Why Your PPC Bidding Needs to Evolve

Search marketing campaigns are evolving, ever-changing organisms. Performance can shift for any number of reasons, and new maneuvers are required to pivot successfully. Using a proactive approach that aligns bidding strategies with recent keyword performance is a good way to stay ahead of the curve. As with anything in your SEM campaigns, your bidding approach should evolve as well.

Utilize Ad Group Level Settings

One of the major changes in the way that AdWords operates is the ability to set bidding options at the ad group level. Before this change, you had to select CPC, CPM, or CPA at the campaign level, and this would apply to every ad group. Now, you can have ad groups running on a CPC model in the same campaign as another ad group running on a CPA model.

This adjustment to AdWord’s options signifies encouragement to develop your bidding strategy. You no longer need to move an ad group into a new campaign in order to transition from CPC to CPA bidding. Therefore, you can keep your campaign and ad group themes completely intact.

If you are utilizing varying bidding strategies within a single campaign, be sure to clearly mark each ad group. Also, make sure that your ad group naming convention displays which bid strategy is being utilized. For fast and easy sorting, analysis, and optimization, I highly suggest implementing a uniform label schematic.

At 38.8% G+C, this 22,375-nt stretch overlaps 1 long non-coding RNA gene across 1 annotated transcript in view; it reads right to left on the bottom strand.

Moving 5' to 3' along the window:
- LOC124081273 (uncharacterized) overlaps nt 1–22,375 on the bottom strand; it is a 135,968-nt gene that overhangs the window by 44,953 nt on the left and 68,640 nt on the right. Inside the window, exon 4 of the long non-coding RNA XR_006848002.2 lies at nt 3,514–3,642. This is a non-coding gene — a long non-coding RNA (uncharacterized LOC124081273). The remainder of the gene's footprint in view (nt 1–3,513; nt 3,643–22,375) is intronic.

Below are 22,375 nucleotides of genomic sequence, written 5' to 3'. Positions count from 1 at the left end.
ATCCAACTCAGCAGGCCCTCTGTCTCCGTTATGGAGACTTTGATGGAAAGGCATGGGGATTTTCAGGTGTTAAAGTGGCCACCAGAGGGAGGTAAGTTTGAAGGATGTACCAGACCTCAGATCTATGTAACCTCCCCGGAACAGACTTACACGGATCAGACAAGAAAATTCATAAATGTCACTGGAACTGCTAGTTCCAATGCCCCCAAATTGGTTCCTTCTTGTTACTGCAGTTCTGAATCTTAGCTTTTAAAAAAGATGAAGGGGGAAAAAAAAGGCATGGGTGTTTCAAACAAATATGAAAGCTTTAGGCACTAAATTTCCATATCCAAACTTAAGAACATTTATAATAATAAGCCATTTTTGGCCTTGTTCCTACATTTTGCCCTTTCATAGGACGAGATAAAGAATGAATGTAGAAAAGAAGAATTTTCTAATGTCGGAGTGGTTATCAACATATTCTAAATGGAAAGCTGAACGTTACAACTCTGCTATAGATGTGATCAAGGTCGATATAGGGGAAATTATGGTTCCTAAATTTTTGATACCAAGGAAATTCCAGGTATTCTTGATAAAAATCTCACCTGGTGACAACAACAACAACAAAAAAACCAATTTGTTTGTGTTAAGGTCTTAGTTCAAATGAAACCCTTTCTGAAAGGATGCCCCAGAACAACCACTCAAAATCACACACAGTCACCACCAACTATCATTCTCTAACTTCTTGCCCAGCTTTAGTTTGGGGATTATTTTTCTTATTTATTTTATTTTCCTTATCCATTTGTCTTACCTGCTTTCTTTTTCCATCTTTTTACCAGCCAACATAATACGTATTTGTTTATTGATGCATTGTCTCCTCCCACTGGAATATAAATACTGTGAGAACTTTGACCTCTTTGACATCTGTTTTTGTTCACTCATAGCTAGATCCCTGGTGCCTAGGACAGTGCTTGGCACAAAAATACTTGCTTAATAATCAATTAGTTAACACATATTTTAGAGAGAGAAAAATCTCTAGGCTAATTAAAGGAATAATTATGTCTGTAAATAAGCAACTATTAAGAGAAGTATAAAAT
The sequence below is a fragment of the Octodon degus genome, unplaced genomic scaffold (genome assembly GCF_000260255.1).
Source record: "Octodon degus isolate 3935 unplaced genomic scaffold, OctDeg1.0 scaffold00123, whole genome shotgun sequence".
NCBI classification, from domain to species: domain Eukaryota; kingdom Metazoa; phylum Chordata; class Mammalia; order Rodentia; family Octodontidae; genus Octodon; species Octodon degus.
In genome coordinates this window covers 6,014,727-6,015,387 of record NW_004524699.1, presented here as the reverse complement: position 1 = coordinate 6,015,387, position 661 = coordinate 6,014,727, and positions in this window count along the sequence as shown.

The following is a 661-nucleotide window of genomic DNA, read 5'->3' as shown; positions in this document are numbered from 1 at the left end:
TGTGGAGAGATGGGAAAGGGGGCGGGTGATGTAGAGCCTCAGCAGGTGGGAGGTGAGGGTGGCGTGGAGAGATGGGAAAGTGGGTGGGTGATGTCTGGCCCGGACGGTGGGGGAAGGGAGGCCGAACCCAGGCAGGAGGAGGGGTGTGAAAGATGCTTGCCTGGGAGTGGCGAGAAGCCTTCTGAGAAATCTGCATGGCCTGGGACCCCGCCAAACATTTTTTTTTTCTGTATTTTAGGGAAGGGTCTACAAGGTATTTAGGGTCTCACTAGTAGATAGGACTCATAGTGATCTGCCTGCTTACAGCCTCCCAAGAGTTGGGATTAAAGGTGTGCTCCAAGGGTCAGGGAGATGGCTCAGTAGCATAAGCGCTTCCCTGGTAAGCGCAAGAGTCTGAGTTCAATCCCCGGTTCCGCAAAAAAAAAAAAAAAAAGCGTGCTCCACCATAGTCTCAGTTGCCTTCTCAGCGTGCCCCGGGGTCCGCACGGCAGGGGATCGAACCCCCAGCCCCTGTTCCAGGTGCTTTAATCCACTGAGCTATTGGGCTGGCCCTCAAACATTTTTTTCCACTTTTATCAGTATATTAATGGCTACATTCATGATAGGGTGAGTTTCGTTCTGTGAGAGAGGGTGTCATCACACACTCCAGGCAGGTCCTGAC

Launch New Keywords

In terms of bidding, let’s start at the beginning: new keywords. To gain traction with new keywords, you need to use cost-per-click bidding (CPC). As a specific term gains impression volume, you can adjust your CPC bid to either increase or decrease ad positioning based on performance.

Don’t launch new keywords with cost-per-acquisition (CPA) bidding, because the algorithm will not have enough historical performance to make bid adjustments. New keywords will struggle to capture impressions and could appear to garner low traffic, when really it’s just the algorithm misfiring due to lack of data.

If you want to give your new keywords a leg-up on generating impressions, then you can create a bid rule that automatically increases CPC bids on terms that are ranking below a certain ad position. For example, if a keyword has 100 impressions but an average position of three, you can increase the bid to get that specific term to the top of the SERP more regularly.

Often, it seems like this is where a keyword’s bidding evolution stalls. CPC bids are constantly tweaked, but never really make any significant strides to generate greater scale and volume.

Segment Keywords That Have Potential

Once a keyword has proven that it has impression volume and can convert within your KPI parameters, then you need to keep it progressing to maturity. Here is where the algorithms come in.

Algorithms need data to optimize correctly. This is why you should only use CPA bidding in AdWords for terms that can feed the algorithm everything it needs to be successful. Don’t try to use CPA bidding on low-volume terms, because there will be a lack of data which will result in poor performance.

Folks often think that setting a CPA bid will solve all their problems and that “the machine” will just fix everything. This is not the case. Sometimes people think, “My CPA is $100 right now. Well, I’ll just turn on CPA bidding and set my bids to $50… Bam! Problem fixed!” More often than not, this approach will create another problem and tank your impression volume.